President John Magufuli yesterday warned leaders of opposition parties to mend their ways if they are to avoid going to jail.
Already, a number of opposition politicians have appeared in court over the last few years charged with, among other offences, sedition, unlawful assembly and incitement.
Speaking at the ceremony to inaugurate the $41 million (Sh90 billion) state-of-the-art library at the University of Dar es Salaam, President Magufuli urged opposition leaders to emulate Mr Edward Lowassa, a former prime minister and 2015 presidential candidate on the Chadema ticket, for maintaining a composed disposition despite losing to him (Mr Magufuli) in the last general election.
Mr Lowassa had defected from the ruling CCM to the opposition and ran for presidency against his old party.
“I commend you (Lowassa). This is the kind of Tanzania we want to build. Political parties should not be vehicles for dividing us but rather catalysts for development.
“I’m saying this with all due respect so that you (Lowassa) can go and counsel those who are under you or else they are going to end up in prison,” Dr Magufuli warned.
He also said that the government would continue to seek support from the Chinese government in financing development projects, arguing that the Asian economic powerhouse had friendly terms in loans and grants compared to other development partners.
President Magufuli said the financial support that China has been extending to Tanzania over the years has boosted socioeconomic transformation.
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He said that for a long time China had been providing loans and grants on terms that were favourable to Tanzania, and described the support as proof of true partnership between the two countries.
Speaking earlier, UDSM vice chancellor William Anangisye said the construction of the library, which covers a total of 20,000 square metres, started in December 2015.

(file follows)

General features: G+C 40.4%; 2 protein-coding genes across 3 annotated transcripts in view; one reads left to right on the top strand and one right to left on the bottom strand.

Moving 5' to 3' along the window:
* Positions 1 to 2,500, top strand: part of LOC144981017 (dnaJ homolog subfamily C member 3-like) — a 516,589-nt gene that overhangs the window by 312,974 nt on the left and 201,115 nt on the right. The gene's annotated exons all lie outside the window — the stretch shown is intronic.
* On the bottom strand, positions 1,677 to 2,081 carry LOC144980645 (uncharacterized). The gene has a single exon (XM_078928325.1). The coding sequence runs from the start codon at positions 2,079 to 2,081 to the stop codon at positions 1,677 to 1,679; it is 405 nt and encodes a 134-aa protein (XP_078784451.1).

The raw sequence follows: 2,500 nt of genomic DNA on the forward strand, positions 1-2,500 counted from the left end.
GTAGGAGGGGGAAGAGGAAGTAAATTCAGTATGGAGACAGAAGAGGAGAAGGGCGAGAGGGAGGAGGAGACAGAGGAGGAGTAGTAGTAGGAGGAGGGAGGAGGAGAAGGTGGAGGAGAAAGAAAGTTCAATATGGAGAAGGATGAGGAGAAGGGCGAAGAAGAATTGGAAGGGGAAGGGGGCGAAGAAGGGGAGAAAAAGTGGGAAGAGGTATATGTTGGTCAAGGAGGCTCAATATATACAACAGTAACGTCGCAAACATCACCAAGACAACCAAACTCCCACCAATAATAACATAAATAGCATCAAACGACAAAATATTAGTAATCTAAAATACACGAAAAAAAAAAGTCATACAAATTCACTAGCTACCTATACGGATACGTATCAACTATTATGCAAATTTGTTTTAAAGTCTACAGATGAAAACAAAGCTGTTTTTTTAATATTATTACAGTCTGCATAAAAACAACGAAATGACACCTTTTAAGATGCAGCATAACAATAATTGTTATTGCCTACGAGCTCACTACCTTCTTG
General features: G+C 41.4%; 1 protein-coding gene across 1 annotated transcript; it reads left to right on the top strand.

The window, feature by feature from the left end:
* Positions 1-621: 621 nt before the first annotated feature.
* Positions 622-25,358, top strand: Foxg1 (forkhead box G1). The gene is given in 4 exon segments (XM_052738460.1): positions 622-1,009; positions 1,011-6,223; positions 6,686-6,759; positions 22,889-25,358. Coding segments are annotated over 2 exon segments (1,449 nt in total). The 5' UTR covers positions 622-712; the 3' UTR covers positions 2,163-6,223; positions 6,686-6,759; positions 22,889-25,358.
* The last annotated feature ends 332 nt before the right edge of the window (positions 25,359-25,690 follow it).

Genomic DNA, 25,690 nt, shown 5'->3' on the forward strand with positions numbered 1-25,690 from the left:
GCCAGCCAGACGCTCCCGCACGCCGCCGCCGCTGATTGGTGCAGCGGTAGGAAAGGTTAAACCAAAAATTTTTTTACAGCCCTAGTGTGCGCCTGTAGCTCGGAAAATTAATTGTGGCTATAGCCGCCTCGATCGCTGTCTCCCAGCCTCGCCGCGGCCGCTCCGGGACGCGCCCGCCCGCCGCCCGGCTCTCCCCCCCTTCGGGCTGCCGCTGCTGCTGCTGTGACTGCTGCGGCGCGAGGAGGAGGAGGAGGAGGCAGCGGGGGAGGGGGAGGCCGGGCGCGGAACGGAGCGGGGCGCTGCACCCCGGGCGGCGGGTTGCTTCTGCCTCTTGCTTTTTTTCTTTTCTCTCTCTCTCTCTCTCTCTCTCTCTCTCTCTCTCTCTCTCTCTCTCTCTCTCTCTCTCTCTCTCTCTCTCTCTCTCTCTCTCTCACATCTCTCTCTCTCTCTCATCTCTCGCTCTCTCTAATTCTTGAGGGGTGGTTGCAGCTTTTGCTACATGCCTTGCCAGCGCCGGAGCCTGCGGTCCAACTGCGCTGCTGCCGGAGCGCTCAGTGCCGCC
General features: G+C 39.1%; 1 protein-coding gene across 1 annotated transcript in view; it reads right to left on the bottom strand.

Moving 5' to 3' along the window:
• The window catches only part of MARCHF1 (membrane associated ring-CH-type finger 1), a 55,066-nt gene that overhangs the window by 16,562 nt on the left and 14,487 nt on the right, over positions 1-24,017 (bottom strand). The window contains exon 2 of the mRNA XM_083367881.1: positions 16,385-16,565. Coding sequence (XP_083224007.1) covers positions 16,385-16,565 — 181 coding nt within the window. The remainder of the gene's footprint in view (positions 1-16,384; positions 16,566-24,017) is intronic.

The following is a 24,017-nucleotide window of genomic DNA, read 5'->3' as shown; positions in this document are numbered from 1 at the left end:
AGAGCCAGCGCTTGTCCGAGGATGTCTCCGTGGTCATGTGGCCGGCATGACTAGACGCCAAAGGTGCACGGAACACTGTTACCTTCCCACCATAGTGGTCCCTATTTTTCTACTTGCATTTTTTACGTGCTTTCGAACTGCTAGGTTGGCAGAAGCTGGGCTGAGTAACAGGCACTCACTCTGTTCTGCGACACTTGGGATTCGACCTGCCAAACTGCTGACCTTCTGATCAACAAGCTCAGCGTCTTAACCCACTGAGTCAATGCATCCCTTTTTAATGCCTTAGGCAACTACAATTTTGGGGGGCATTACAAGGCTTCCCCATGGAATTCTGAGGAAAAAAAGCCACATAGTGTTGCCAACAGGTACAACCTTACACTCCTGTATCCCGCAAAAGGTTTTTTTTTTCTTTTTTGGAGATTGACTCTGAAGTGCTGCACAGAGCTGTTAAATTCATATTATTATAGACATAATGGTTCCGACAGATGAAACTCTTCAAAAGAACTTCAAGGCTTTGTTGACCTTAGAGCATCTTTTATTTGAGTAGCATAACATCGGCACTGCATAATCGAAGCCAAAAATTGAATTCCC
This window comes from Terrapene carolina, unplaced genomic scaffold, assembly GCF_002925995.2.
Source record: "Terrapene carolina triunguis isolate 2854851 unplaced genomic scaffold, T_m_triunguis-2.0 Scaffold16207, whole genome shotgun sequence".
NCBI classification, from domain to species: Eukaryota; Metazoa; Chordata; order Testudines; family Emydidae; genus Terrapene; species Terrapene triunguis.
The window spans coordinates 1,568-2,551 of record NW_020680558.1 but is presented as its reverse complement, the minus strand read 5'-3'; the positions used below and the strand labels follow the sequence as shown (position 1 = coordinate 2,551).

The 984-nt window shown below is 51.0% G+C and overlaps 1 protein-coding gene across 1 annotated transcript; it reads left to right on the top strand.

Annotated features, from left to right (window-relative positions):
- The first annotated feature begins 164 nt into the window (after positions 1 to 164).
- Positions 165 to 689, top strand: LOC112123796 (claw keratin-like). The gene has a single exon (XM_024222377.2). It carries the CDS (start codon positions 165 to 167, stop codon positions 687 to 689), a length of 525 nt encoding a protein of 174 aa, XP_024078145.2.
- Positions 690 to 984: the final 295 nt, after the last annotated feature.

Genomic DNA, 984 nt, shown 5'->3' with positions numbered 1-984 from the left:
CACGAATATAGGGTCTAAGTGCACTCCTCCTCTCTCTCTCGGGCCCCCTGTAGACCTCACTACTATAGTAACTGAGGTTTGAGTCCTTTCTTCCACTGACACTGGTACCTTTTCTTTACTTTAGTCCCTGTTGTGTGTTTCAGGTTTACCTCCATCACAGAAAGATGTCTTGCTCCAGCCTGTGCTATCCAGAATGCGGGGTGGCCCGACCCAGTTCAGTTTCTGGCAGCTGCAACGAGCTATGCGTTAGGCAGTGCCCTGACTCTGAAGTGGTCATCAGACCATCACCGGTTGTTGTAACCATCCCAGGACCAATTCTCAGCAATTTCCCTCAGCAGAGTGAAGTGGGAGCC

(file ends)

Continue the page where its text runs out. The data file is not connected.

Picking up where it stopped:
The facility can accommodate 2,100 students at a go, with other services including a conference room capable of accommodating 600 people and 160 internet-connected computers.
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Groups criticise Kenya’s census figures
Groups has criticised the released Kenya’s population census figures stating that the results are not accurate.
It found that the total population of the country is now 47.6 million, nine million more than in 2009.
But some regions have experienced a decrease in population.
These outcomes can be hugely controversial because the size of the local population has important implications for the level of government funding they receive.
Kenya’s population is made up of many different ethnic groups, closely aligned to competing political parties.
The government has yet to release all the data on the ethnic composition of the country, but the changes in population in certain regions from this latest census have already caused arguments.
The outcome of such surveys can embolden or weaken claims made by groups for political representation or resources.
In one area of the north-east territories bordering Ethiopia and Somalia, the census indicates a decrease in the population, prompting local political leaders looking to retain funding for their provinces to question the veracity of the survey
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